higher local rates allows communities to address local economic needs
and living costs.

This bill will address both of these issues by raising the minimum
wage to in two steps to $10.10 per hour by July 1, 2015 and indexing
future yearly increases to inflation. Local governments will also be
given the power to raise the minimum wage within their own boundaries
to no more than 30% above the statewide minimum wage. Taken together,
this bill will increase the purchasing power of workers, aid small
businesses, and allow regional variations that will support the unique
character of the state.

LEGISLATIVE HISTORY: New Bill.

FISCAL IMPLICATIONS: To be determined.

EFFECTIVE DATE: This act shall take effect immediately.

view full text
download pdf
                    S T A T E   O F   N E W   Y O R K
________________________________________________________________________

                                  7772

                            I N  S E N A T E

                              June 6, 2014
                               ___________

Introduced by Sens. SANDERS, STEWART-COUSINS, GIANARIS -- read twice and
  ordered  printed, and when printed to be committed to the Committee on
  Local Government

AN ACT to amend the municipal home  rule  law  and  the  labor  law,  in
  relation  to  enacting the fair wage act, raising the minimum wage and
  allowing localities to raise minimum wages  by  up  to  an  additional
  thirty percent

  THE  PEOPLE OF THE STATE OF NEW YORK, REPRESENTED IN SENATE AND ASSEM-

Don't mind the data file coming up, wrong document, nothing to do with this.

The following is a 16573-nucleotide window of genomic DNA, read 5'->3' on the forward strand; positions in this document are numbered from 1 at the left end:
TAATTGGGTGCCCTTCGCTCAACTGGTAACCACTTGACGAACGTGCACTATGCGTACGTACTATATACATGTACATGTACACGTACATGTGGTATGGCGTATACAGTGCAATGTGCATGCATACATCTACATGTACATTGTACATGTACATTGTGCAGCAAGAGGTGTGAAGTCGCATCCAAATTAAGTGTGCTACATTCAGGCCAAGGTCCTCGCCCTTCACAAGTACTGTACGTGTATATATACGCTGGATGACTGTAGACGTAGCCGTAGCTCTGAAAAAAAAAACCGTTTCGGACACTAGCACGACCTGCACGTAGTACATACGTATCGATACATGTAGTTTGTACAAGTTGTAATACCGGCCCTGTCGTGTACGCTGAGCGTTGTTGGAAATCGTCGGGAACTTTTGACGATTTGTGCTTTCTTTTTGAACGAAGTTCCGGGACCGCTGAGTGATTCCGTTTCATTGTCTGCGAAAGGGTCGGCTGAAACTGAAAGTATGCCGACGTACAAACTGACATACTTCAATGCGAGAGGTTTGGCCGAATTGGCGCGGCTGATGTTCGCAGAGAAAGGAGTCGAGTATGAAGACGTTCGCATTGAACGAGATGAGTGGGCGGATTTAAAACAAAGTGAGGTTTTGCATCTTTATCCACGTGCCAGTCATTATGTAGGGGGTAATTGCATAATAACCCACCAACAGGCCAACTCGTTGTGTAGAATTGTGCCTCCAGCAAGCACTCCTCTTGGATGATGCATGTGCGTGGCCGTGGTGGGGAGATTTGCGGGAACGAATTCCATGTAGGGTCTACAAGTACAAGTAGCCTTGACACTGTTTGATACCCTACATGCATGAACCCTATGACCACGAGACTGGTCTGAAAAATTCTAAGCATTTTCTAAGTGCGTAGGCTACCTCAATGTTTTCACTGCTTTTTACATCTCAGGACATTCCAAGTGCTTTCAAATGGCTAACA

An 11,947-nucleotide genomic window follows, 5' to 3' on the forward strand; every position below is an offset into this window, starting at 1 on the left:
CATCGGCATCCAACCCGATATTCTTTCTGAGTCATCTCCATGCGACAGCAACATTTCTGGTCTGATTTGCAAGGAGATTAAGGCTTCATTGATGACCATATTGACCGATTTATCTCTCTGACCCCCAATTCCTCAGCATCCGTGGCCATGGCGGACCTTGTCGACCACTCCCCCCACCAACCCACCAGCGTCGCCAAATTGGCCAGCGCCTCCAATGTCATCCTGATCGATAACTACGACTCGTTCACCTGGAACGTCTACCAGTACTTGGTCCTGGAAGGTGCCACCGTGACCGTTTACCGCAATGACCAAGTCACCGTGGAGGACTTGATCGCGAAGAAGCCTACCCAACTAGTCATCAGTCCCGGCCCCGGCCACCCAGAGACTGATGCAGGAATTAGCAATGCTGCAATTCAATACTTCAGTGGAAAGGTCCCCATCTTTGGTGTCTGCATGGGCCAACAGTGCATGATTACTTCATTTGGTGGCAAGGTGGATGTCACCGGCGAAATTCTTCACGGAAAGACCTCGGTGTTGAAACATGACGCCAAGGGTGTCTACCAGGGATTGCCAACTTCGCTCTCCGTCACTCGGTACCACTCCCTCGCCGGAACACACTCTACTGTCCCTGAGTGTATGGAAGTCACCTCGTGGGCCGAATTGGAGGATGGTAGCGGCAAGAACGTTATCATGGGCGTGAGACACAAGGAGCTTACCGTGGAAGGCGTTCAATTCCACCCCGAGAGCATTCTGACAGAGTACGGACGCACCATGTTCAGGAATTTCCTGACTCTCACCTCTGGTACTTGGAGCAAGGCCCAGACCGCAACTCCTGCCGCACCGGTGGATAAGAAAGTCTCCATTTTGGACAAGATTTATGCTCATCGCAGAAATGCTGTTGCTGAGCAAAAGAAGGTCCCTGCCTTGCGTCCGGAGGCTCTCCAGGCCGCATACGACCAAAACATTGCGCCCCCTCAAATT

BLY, DO ENACT AS FOLLOWS:

  Section 1. This act shall be known and may be cited as the "fair  wage
act".
  S  2. Paragraph f of subdivision 1 of section 11 of the municipal home
rule law, as amended by chapter 21 of the laws of 1992,  is  amended  to
read as follows:
  f. Applies to or affects any provision of paragraph (c) of subdivision
one  of  section  8-100  of  the  election law, the labor law, EXCEPT AS
PROVIDED IN SUBDIVISION TWO OF SECTION SIX  HUNDRED  FIFTY-FOUR  OF  THE
LABOR  LAW,  sections two, three and four of chapter one thousand eleven
of the laws  of  nineteen  hundred  sixty-eight,  entitled  "An  act  in
relation  to  the  maximum  hours of labor of certain municipal and fire
district firemen and the holidays of firemen  and  policemen,  repealing
certain  sections  of  the  labor law relating thereto, and to amend the
municipal home rule law, in relation thereto," as amended, the volunteer
[firemen's] FIREFIGHTERS'  benefit  law,  or  the  [workmen's]  WORKERS'
compensation  law or changes any provision of the multiple residence law
or the multiple dwelling law, except that  in  a  city  of  one  million
persons  or more, the provisions of local law for the enforcement of the
housing code which is not less restrictive than  the  multiple  dwelling
law may be applied in the enforcement of the multiple dwelling law.
  S  3.  Subdivision  1  of  section 652 of the labor law, as amended by
section 1 of part P of chapter 57 of the laws of  2013,  is  amended  to
read as follows:
  1.  Statutory.  Every  employer shall pay to each of its employees for
each hour worked a wage of not less than THE WAGE AS MAY BE  ESTABLISHED

 EXPLANATION--Matter in ITALICS (underscored) is new; matter in brackets
                      [ ] is old law to be omitted.
                                                           LBD15512-02-4

S. 7772                             2

BY  FEDERAL  LAW PURSUANT TO 29 U.S.C. SECTION 206 OR ITS SUCCESSORS; OR
SUCH OTHER WAGE AS MAY BE ESTABLISHED IN ACCORDANCE WITH THE  PROVISIONS
OF THIS ARTICLE; OR:
  $4.25 on and after April 1, 1991,
  $5.15 on and after March 31, 2000,
  $6.00 on and after January 1, 2005,
  $6.75 on and after January 1, 2006,
  $7.15 on and after January 1, 2007,
  $8.00 on and after December 31, 2013,
  [$8.75  on  and  after  December 31, ] $9.00 ON AND AFTER SEPTEMBER 1,
2014,
  [$9.00 on and after December 31, 2015, or, if greater, such other wage